In the construction of my device I preferably mount my lelectrodes so that all of the parts of both electrodes form a, mechanically rigid unit, capable of being introf duced into the electric terminal sockets.

In order to secure aA graded electrolytic action I spaceV the several parts or plates of my electrodes, so that liquid entering between the first set of opposed electrode plates traverses a relatively narrow path while each succeeding interspace thereafter is increased to widen the path of the liquid. yIn order to `further grade the electrolytic action, I alter,

approximately one-half ofthe sectional area of the cell'.

In the use of my device I erect it substantially vertically in position, connecting the desiredV form of'electrical energy to the ter-y minal sockets 10 and 11. by means of wires secured to the sockets by binding screws 22. I connect a supply of running water to valve 7 by means of which I control the ow of vthe water. Upon opening valve 7 water is admitted to the cell, covering the bottomA closure 5.. A portion of this water drains` out through the hole 9, which action willv plates exposed to the water. In each succeeding interspace -both thek interspacial distance andthe amount of electrode area are 'modified over the like dimensions in the prehereinafter be considered. The major part l 'of the water rises into the cell and flows out through `the delivery pipe 8. The water in rising fills the space beneath the first electrode plate, passes around the plate, which does not occupy the full sectional area of the cell,and then fills the interspace between the first and' second electrode plates. As soon as the water reaches the-second electrode plate, electric circuit is established and electrolytic action thereby starts. The water continues to rise in the cell, establishing electrical connection with each succeeding plate, which plates are alternately of Iopposite polarity, and concomitantly therewith establishing electrolytic action throughout the water in the cell. In' the first interspace between the electrodes there is relatively a small distance for the electrical energy to travel ythrough the water, and inaccordance with Ohrns law the energy transformation isrelatively great.` This last result isV `further' augmented by the relatively greater' amount Aof 'superficial larea of the electrode Vname to this specification.

vceding interspace, thereby proportionally decreasing the electrolytic action on the water contained in this particular interspace as compared with the electrolytic action already foregone, and as a final result: the electrolytic action upon the water y passing through the cell is a'constantly'decreasing one as the waterv progresses through the cell.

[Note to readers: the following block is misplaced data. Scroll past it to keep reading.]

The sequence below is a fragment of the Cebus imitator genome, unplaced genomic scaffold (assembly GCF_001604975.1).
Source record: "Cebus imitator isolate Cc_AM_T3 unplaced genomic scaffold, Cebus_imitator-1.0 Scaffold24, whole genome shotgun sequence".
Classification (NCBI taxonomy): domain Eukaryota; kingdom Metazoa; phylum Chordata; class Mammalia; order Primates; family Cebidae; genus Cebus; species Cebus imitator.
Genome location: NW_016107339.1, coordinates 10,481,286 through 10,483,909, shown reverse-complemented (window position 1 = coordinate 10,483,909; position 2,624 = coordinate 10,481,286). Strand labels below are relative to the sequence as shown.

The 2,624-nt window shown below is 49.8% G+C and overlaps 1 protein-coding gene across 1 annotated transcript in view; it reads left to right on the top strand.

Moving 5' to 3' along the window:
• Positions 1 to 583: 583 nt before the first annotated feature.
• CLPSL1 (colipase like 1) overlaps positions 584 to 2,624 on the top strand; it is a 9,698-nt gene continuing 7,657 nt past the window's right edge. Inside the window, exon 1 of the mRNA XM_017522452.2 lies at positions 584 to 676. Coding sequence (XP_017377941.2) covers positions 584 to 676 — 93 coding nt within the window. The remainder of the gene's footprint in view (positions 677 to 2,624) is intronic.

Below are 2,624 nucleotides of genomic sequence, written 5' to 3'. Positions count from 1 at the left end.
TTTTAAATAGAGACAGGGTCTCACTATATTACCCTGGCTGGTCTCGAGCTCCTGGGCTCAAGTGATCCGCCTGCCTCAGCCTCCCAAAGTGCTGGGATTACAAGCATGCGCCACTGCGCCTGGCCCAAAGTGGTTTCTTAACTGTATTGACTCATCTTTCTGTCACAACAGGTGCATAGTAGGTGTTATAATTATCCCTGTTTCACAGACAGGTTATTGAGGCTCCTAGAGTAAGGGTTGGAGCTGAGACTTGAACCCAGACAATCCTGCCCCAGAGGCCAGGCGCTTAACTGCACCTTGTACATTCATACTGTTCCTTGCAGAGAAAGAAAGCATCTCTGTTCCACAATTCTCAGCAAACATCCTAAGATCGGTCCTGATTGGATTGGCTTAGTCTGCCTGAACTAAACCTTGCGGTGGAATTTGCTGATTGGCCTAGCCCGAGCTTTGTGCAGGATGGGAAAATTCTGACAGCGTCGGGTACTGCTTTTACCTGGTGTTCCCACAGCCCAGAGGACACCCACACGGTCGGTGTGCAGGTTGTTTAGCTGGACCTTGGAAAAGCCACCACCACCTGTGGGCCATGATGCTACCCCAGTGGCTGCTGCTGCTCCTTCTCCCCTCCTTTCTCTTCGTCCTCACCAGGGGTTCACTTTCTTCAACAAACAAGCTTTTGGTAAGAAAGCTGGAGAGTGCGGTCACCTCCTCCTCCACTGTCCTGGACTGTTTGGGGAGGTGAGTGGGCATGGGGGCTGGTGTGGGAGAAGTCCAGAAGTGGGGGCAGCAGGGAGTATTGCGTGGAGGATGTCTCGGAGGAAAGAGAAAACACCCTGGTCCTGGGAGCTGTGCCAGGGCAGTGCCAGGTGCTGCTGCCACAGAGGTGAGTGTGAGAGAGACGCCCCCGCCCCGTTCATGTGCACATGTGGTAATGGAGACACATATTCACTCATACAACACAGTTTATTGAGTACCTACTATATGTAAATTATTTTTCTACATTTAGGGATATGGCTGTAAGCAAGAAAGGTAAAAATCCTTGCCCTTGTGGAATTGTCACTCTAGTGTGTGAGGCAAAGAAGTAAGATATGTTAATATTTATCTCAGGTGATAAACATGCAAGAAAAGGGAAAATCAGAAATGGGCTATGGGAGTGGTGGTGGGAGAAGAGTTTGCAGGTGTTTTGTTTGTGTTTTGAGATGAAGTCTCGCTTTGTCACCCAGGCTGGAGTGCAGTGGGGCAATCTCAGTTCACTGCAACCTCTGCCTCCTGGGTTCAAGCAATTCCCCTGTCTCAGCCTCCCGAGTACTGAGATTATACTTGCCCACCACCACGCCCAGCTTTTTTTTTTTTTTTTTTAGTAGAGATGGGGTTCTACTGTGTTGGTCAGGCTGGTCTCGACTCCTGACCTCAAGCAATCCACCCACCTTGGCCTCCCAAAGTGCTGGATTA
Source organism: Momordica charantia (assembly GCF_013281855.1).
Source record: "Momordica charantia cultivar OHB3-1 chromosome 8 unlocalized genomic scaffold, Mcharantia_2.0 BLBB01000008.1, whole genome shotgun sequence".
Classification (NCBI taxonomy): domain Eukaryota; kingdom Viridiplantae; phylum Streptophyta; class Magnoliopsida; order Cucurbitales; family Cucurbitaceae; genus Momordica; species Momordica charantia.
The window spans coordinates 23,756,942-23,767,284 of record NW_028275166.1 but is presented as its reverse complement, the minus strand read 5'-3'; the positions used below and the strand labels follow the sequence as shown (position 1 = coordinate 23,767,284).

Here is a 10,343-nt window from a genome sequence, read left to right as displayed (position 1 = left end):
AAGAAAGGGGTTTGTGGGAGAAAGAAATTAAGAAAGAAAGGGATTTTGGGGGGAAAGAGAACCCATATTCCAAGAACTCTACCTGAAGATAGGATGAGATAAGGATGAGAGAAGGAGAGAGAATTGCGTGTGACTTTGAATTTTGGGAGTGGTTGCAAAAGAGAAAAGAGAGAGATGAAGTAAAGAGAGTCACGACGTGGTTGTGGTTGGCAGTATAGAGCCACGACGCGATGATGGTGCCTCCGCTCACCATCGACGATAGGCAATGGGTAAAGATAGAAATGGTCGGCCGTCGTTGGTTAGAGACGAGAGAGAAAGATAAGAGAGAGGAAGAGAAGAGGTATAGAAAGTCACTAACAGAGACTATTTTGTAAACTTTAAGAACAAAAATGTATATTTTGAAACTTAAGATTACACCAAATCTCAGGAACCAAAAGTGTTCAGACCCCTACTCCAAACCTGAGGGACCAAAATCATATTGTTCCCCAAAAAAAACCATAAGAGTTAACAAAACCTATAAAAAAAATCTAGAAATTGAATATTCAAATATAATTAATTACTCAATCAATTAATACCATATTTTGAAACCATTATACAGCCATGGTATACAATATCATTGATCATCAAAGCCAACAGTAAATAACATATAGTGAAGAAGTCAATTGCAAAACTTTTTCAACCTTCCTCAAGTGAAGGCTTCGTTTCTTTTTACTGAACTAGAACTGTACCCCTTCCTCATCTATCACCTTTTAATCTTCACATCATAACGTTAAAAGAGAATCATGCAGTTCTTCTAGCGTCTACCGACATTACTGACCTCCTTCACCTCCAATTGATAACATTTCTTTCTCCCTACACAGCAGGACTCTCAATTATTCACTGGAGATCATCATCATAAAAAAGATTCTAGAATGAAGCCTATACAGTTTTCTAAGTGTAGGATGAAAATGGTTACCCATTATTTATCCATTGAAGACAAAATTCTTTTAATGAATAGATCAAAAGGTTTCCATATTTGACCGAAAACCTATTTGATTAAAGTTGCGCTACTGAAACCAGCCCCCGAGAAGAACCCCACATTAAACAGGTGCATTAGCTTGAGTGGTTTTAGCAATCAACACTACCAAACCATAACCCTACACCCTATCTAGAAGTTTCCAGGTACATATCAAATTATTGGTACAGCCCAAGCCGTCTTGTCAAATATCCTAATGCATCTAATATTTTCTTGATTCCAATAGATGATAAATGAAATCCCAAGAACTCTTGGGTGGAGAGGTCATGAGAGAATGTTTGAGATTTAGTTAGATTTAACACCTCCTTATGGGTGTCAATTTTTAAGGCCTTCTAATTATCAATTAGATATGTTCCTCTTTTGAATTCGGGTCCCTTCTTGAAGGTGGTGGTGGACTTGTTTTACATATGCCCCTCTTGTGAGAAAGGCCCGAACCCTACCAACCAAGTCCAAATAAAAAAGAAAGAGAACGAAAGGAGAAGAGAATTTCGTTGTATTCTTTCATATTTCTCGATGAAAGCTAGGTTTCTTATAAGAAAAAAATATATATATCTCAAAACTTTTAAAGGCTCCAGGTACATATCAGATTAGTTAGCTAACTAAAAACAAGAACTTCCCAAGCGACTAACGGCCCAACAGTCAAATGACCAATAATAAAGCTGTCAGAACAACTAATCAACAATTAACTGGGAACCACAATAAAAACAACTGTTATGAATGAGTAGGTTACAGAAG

In order to provide for the varying amounts of treatment necessary for waters of varying foreign content the valve 7 is regulated so -as to adjust the rate of flow of water to the flow of electrical energy, thereby establishing a suitable relation'betvveen the amount of current used to the amount of water treated. Y

When it is desired to discontinue the treatment of the water, the valve 7 is closed, and

-throughout the operation discharges the Water which still remains in the cell after the supply yis discontinued. As soon as the water level in the cell is lowered to a point where it no longer makes connection with parts of the circuit of opposite polarity,

there is no longerthe existence of an electric circuit and the flow of electrical energy is thereby automatically discontinued.

Considering my electrolytic cell from a bactericidal or sterilizing standpoint as well as from achemical eliminatve standpoint, it will be understood, by persons versed in the art, that by the relative spacing-arrangementof, and the variable superficial areas of the electrode plates or elements, I am enabled to obtain the desired or necessary electrolytic action with a relatively small energy consumption.' In the elimination of bacteria and dissolved foreign substances, the element of time is essential.' The initial requirement is'for a sufficient amount of'electrolytic ac` tion to greatly enervate bacteria and to initially break down chemical structures of the foreign dissolved substances. When once either orboth of these effects has been produced and the so-called inertia has been broken down, the continuation of the process may be accomplished with a vrelatively lower rateof electrolytic action, the requirement for electrolytic energy being substantially inverse to the amount of removable substance remaining in the water.

I'claim:--. f f A structurecomprising electrode elements of 'opposite polarity in alternate arrangewise of the'electrode'.

In'testimony whereof, I have signed my .mY-ivi.l GOLDMAN.

ment, of increasing relative spacing and of decreasing relative superficial areas, length-

Referenced by
Citing PatentFiling datePublication dateApplicantTitle
US3418225 *Jun 2, 1965Dec 24, 1968Agfa AgElectrolytic method and apparatus for reclaiming metals from electrolytes
US5326443 *Nov 13, 1992Jul 5, 1994Herbet HilbigChlorinating system
Classifications
U.S. Classification204/278.5, 204/230.2
Cooperative ClassificationC02F1/4674